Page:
Thursday, October 05, 2006

A Tale of Three Operating Systems

In a vain and foolish attempt to prove that I am the uber-nerd, I have configured my MacBook Pro to boot Mac OS X 10.4, Windows XP Home SP2, and Ubuntu Linux 6.06. It took a while to get everything set up, but all three now run X-Plane with hardware acceleration.

This provides a unique chance to compare the performance of the sim varying old operating-system factors (the OS, the drivers, and the compiler). The machine is a 2.16 ghz DuCore MacBook Pro with 2 GB of RAM and a 256 MB ATI X1600 card.

So without further delay, here are the numbers. Speed is in fps for frame-rate tests 1-3 (1 is lowest settings, 3 is very very aggressive). Each set of fps is for panel view, forward-no-HUD view, and the same view paused. Load times are in seconds for the KSBD demo DSF. The second load time is to reload the same scenery - the times are much faster on all 3 OSes because of the disk cache.

Drivers are not tweaked; this is simply the ATI binary drivers for Linux, whatever Apple ships in BootCamp (some 2.0 series ATI drivers) for Windows, and the 10.4.8 drivers for Mac, none tweaked in any way at the OS/control panel level. For Linux I disabled VBOs because they cause graphic corruption in some cases and slow frame-rate. This is probably a Linux/ATI driver bug.
PLATFORM      Mac         WIN        LINUX
Load/Reload 2.77/1.31 5.02/1.33 3.05/1.04
FPS Test 1 65/71/80 64/69/88 56/62/62
FPS Test 2 49/55/54 50/56/56 34/37/37
FPS Test 3 15/15/15 16/16/16 4/4/4
  • The Mac has the fastest disk performance; both Mac and Linux are significantly faster than Windows in raw loading. For reloading a file all operating systems are about the same, but it's the load-without-cache case that counts.
  • Windows has the highest frame-rates; slightly faster than Mac but quite a bit more than Linux. The lack of safe VBOs on Linux could account for this.
  • In the case where the fps didn't rise when the sim was paused, the limitation is with the video card - not surprising for tests 2 and 3 where there's a lot of antialiasing, anisotropic filtering, and objects.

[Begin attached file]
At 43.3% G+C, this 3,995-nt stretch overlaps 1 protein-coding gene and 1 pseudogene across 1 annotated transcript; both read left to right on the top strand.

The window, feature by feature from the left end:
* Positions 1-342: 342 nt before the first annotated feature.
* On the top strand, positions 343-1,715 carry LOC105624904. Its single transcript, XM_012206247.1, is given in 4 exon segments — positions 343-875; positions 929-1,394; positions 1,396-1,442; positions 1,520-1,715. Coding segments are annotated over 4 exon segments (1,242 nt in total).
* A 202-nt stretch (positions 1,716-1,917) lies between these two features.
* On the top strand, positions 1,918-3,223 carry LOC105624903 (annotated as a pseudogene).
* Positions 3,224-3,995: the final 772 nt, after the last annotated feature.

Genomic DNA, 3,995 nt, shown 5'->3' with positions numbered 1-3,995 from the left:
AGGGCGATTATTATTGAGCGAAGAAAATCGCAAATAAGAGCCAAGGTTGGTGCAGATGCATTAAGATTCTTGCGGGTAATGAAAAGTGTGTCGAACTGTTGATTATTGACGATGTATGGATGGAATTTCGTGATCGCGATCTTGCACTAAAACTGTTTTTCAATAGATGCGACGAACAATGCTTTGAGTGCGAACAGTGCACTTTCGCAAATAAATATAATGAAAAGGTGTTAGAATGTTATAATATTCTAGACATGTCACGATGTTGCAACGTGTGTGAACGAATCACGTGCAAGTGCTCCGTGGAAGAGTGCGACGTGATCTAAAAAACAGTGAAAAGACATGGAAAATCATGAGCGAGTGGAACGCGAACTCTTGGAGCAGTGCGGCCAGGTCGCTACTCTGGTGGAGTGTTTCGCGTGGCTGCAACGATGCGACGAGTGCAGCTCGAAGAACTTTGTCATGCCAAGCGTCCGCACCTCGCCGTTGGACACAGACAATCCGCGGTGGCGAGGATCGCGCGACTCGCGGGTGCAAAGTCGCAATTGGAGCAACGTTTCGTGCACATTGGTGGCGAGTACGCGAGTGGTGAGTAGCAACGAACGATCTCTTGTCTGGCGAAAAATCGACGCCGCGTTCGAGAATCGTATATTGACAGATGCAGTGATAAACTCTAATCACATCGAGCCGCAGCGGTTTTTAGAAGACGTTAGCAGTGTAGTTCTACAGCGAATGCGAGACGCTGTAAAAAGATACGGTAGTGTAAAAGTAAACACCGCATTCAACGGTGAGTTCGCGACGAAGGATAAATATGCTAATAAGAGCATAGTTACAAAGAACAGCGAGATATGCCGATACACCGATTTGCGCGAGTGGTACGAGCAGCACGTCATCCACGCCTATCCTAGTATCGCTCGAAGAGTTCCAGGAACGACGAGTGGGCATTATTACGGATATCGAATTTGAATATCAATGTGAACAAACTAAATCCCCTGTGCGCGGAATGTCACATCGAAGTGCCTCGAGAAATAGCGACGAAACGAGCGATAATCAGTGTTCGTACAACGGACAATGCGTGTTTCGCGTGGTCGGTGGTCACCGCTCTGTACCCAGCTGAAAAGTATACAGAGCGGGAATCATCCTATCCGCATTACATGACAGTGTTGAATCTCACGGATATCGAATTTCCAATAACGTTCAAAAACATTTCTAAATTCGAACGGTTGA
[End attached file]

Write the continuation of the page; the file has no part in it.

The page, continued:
Tomorrow I'll blog about how the fps test itself can be used.


Bruce Cowan said...

The slowness of Linux in FPS is probably due to the fact that the official drivers from ATI/nVidia aren't very good, and they lag behind the Windows drivers of the same version.

Linux was the fastest at reloading files as it caches almost everything into memory. (I have 525676k used memory, where 247892k of that is cached from the hard disk).

This is with Ubuntu 6.10.

Benjamin Supnik said...

I don't think it's fair to generalize nVidia's drivers in with ATIs; all feedback we've gotten from our users is that nVidia's proprietary drivers on Linux cause less problems than ATIs, and nVidia has told us that the proprietary part of the Linux driver _is_ the Windows driver - that is they host their Windows driver inside Linux. We'd have to see a framerate comparison on the same machine, dual-boot to know the true performance gap.

Sadly caching doesn't contribute to real performance boosts in X-Plane with one possible exception - if you fly in circles around a set of DSFs and the circle is tight enough perhaps you could load the same files over and over again. But artwork is only loaded once and DSFs are not reloaded anymore during linear flight.

Anonymous said...

I did a quick check on the influence of --no_vbus on Linux, which should give some sort of impression on how much performance this option costs:

fps-test 3 with vbus: 21/21/21
fps-test 3 without vbus: 10/10/11

Benjamin Supnik said...

Yes -- I am not surprised on those numbers...what I found with VBOs was:

- In WorldMaker, there are misdrawn polygons and other weird visual artifacts with VBOs on in the terrain mesh.

- For terrrain-only rendering, VBOs slow me down...probably because the bogus vertices make huge triangles that use up pixel-fill.

- For tons of objects, the OBJs don't seem to be affected by the bug, so we benefit from having VBOs.

In particular, objects have their VBOs in VRAM when possible, so the performance difference for lots of OBJs with VBOs is quite large.

On my machine I get a segfault in Linux when using --fps_test=3 when the app exits.

Anonymous said...

yah i think linux would have looked better with a nvidia gpu and also with a different distro. In my experience deb based ones are slower than slack ones. but ubuntu is the most popular so it makes sense to use it in the benchmarks. thanks for the test.

Peter said...

I think it would be really interesting to see what the framerates would look like under Windows with ATItool set to the proper clock speed..
There is plenty of info on about how Apple underclocked the X1600 on the MacBookPro
I would be very interested to se the results, since I have the same machine.
Also, from what I understand, the fans go right to their 6000RPM limt in Windows, regardless of workload, this would provide ample cooling..